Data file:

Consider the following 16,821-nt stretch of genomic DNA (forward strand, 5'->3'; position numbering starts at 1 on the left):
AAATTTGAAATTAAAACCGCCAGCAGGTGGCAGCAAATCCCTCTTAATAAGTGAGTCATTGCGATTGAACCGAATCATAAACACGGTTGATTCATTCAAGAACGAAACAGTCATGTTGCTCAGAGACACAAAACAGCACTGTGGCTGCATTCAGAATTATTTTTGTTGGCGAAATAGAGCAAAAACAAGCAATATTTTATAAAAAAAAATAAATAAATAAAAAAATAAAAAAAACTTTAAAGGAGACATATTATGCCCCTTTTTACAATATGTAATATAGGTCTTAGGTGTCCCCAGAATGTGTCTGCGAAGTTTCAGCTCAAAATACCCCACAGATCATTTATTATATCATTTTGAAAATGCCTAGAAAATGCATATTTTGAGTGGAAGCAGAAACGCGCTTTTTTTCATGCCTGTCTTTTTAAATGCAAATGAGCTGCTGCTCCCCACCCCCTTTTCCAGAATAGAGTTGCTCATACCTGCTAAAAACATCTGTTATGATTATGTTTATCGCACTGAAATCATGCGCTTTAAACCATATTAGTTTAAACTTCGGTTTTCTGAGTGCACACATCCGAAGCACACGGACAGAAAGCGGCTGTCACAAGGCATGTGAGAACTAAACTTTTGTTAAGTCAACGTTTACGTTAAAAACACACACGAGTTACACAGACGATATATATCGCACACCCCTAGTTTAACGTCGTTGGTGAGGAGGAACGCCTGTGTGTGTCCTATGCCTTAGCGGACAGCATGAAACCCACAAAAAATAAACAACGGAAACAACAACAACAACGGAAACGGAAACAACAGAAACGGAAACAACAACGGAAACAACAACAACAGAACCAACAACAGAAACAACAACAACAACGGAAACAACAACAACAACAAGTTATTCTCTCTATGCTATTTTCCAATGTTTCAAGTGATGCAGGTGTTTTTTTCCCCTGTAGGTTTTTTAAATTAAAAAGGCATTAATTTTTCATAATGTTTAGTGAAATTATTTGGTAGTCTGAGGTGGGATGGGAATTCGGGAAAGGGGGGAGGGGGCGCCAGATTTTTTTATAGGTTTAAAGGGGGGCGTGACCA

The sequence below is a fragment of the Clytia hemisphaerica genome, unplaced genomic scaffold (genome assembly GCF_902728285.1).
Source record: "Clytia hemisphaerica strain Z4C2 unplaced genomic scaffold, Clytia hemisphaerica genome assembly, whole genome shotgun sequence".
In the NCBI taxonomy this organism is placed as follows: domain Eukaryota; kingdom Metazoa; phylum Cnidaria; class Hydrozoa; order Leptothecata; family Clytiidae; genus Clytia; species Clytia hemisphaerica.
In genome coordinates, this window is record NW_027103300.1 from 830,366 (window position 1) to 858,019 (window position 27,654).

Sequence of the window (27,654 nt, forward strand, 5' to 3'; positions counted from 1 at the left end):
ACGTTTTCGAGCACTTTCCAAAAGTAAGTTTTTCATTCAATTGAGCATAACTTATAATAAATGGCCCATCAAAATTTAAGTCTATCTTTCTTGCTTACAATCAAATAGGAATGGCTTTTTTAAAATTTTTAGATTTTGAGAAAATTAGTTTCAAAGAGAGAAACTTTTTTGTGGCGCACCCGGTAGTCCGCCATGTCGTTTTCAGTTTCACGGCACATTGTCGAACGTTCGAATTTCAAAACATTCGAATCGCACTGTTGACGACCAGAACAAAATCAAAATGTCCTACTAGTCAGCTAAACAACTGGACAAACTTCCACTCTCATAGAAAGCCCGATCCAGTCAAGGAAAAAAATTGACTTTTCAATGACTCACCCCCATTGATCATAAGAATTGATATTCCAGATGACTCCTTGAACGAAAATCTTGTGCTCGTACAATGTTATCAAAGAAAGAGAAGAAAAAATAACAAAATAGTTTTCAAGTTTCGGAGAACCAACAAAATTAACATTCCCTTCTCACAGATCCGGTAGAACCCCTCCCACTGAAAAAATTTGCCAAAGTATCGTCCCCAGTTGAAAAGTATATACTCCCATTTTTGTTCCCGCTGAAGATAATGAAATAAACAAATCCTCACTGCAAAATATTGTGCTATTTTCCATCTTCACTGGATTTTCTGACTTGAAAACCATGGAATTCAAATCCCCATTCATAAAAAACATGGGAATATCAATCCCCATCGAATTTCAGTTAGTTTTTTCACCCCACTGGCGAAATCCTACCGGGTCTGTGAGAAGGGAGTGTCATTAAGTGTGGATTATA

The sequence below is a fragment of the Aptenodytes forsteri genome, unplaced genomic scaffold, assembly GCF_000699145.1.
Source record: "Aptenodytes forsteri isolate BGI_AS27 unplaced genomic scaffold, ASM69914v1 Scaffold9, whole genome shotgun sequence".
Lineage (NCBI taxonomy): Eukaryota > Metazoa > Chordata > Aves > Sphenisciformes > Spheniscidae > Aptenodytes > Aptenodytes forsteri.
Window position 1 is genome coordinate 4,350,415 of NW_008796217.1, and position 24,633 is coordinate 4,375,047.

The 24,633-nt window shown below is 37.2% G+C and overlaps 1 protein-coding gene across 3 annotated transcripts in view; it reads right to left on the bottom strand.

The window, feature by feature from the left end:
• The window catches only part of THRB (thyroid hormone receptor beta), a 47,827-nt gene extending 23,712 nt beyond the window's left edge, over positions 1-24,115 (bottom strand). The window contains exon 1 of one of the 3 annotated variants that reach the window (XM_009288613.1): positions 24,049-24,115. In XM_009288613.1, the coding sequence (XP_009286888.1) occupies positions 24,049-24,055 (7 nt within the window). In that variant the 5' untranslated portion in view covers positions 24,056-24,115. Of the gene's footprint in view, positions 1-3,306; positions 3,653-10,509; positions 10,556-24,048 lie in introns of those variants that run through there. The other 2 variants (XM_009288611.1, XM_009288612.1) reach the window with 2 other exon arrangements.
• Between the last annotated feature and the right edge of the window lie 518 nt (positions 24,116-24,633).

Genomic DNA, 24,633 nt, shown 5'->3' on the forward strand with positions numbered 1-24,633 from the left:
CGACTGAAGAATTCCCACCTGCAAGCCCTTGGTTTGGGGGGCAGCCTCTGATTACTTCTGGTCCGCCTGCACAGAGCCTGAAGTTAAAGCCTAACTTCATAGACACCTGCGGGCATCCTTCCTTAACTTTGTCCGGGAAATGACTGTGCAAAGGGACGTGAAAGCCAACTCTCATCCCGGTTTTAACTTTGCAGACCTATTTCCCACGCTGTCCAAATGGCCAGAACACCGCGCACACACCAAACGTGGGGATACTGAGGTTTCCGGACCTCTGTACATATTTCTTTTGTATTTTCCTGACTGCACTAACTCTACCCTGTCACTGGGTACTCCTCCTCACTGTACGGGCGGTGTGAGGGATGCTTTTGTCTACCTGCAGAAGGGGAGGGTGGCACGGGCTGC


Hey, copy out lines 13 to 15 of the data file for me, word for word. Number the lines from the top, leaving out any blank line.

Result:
The 24,633-nt window shown below is 37.2% G+C and overlaps 1 protein-coding gene across 3 annotated transcripts in view; it reads right to left on the bottom strand.

The window, feature by feature from the left end:
• The window catches only part of THRB (thyroid hormone receptor beta), a 47,827-nt gene extending 23,712 nt beyond the window's left edge, over positions 1-24,115 (bottom strand). The window contains exon 1 of one of the 3 annotated variants that reach the window (XM_009288613.1): positions 24,049-24,115. In XM_009288613.1, the coding sequence (XP_009286888.1) occupies positions 24,049-24,055 (7 nt within the window). In that variant the 5' untranslated portion in view covers positions 24,056-24,115. Of the gene's footprint in view, positions 1-3,306; positions 3,653-10,509; positions 10,556-24,048 lie in introns of those variants that run through there. The other 2 variants (XM_009288611.1, XM_009288612.1) reach the window with 2 other exon arrangements.